Backed by Al Gore and calling for political action, An Inconvenient Truth is poised for controversy
Though the clamor caused by The Da Vinci Code has barely passed, the media have already turned their attention toward the next film campaign of the season - and in many ways, this one is even more primed for controversy.
Released last week by Paramount Classics and Participant Productions, Al Gore's An Inconvenient Truth is a documentary in which the former Vice President communicates, via PowerPoint-displayed statistics and graphic imagery, the "dire need" to reverse the effects of global climate change.
Though its content is less than uplifting, a massive PR campaign, organized by the studio and myriad partners, aims to position it as the take-action movie of the year.
For starters, Paramount Classics has committed 5% of the film's domestic theatrical gross to be donated to the bipartisan Alliance for Climate Protection. The funds will be applied toward a national education and organizing campaign meant to "motivate a critical mass of the public and influential constituencies to demand strong and just action to cut US emissions and to make solving global warming a national political imperative." In addition, Rodale Books has published a text version of the film.
And at the center of Paramount's campaign is a Web site, climatecrisis.net. Accompanied by dramatic music, quotes, and images of smoke stacks, drought-ridden land, and Katrina devastation, the site encourages potential film goers to "see the truth," then take action by reducing their own carbon dioxide emissions, joining the "virtual global-warming march," donating to the Alliance for Climate Protection, and supporting "clean, renewable energy."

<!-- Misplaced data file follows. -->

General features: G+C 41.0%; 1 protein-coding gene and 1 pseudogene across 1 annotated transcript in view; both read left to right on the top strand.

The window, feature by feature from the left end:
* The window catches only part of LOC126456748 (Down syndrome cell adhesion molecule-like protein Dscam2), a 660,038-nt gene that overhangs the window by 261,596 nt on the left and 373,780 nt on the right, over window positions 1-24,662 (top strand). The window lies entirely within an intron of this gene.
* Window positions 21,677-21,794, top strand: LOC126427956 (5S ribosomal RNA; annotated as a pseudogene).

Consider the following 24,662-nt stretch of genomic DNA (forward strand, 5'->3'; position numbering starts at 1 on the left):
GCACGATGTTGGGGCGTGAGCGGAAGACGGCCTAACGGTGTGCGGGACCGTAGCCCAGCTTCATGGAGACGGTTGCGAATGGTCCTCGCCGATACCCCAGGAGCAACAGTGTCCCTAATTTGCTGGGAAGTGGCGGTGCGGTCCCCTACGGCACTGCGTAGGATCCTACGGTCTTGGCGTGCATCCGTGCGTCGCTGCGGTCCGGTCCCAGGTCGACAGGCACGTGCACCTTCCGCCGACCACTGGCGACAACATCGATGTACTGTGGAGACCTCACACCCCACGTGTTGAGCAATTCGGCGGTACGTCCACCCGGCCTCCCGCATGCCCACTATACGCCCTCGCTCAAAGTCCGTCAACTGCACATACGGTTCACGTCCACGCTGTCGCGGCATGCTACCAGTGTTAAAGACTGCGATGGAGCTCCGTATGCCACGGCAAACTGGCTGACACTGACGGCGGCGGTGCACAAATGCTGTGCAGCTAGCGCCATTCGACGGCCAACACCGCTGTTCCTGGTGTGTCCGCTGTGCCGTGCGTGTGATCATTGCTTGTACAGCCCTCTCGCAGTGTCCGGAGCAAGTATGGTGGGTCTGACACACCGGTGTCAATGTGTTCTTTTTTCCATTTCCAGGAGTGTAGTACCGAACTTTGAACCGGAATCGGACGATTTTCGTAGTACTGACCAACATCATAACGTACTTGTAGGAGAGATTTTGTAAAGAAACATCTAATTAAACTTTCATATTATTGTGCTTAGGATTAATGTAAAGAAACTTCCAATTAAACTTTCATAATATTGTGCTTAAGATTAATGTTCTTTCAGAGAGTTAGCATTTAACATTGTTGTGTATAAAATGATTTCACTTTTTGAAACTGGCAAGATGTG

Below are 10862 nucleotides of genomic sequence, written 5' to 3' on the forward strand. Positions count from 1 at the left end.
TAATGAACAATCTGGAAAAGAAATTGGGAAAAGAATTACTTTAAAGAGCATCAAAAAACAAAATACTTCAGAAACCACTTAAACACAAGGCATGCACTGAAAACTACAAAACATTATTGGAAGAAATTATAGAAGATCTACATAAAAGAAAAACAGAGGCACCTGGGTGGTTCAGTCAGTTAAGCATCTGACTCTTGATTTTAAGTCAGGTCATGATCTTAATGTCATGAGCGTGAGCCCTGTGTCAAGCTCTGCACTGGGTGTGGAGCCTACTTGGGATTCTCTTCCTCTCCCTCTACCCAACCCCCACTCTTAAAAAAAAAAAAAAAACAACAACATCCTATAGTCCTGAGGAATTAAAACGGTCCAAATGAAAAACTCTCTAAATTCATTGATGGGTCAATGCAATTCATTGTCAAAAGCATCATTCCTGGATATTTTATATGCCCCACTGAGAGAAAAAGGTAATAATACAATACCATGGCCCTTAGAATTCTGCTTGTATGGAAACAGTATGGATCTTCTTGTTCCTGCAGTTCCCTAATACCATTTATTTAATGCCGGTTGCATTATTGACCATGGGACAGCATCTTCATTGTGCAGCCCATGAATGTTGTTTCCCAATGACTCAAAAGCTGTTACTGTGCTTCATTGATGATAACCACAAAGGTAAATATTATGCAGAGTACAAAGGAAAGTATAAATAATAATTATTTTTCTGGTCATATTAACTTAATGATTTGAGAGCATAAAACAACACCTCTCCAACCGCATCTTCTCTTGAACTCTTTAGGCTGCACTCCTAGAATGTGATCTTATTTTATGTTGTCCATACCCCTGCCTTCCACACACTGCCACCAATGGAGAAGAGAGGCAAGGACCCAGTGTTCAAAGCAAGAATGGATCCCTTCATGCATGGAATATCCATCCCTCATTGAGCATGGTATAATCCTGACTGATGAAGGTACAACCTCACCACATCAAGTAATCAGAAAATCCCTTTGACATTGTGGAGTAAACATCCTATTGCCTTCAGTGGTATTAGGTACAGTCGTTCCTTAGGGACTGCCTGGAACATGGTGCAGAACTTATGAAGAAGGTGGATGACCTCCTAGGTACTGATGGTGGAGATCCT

The movie has also garnered enormous editorial coverage: The May issue of Wired is dedicated to the film and the global warming issue. The magazine's editors, in fact, worked closely with the film's producers, Lawrence Bender and Laurie David, to arrange a panel discussion last week in New York featuring Gore, the producers, NASA scientist Dr. James E. Hansen, and Wired contributor John Hockenberry in front of an audience of 1,500.
"People have preconceptions about global warming," says Melanie Cornwell, Wired's director of editorial special projects. "We need to come at it from a positive perspective. It's not about politics."
To coincide with the film and contradict its message, the Competitive Enterprise Institute (CEI), a Libertarian-leaning think tank whose donors include major players in the oil and telecom industries, launched two 60-second TV spots and a "semi-satirical Web piece" claiming the looming climate disaster resulting from energy use was greatly exaggerated. Produced by DC-based Next Generation Advertising, the spots are airing in 14 US cities from May 18 to May 28.
"We've gotten some vitriolic e-mails and phone calls, but at least [the ads] aren't being ignored," says Sam Kazman, general counsel for CEI, adding that the $50,000 campaign is meant to target "global warming alarmists."
Scott Olin Schmidt, cofounder of LA-based new-media communications firm RSC Partners, acknowledges that An Inconvenient Truth PR is all over the place. But ultimately, he says, it's the box office that will determine the film's success.
"Are people going to pay to see Al Gore lecture them for 100 minutes? That remains to be seen," Schmidt says.
Unlike The Da Vinci Code, he says, "this is a different animal they're marketing - it's political communications, an Al Gore political vehicle more than entertainment. For Hollywood, that's a very different world."
"Gore is a very polarizing figure in the country," Schmidt adds, likening the movie to "a C-SPAN program with better production values." Paramount Classics "can write off half the country off the bat. People who see the movie are probably already convinced that global warming is an issue."
Still, with its savvy mix of fact-driven outreach, editorial saturation, An Inconvenient Truth appears to have - at least for now - resurrected Gore's image, from has-been presidential candidate to well-regarded spokesman for the global warming crisis.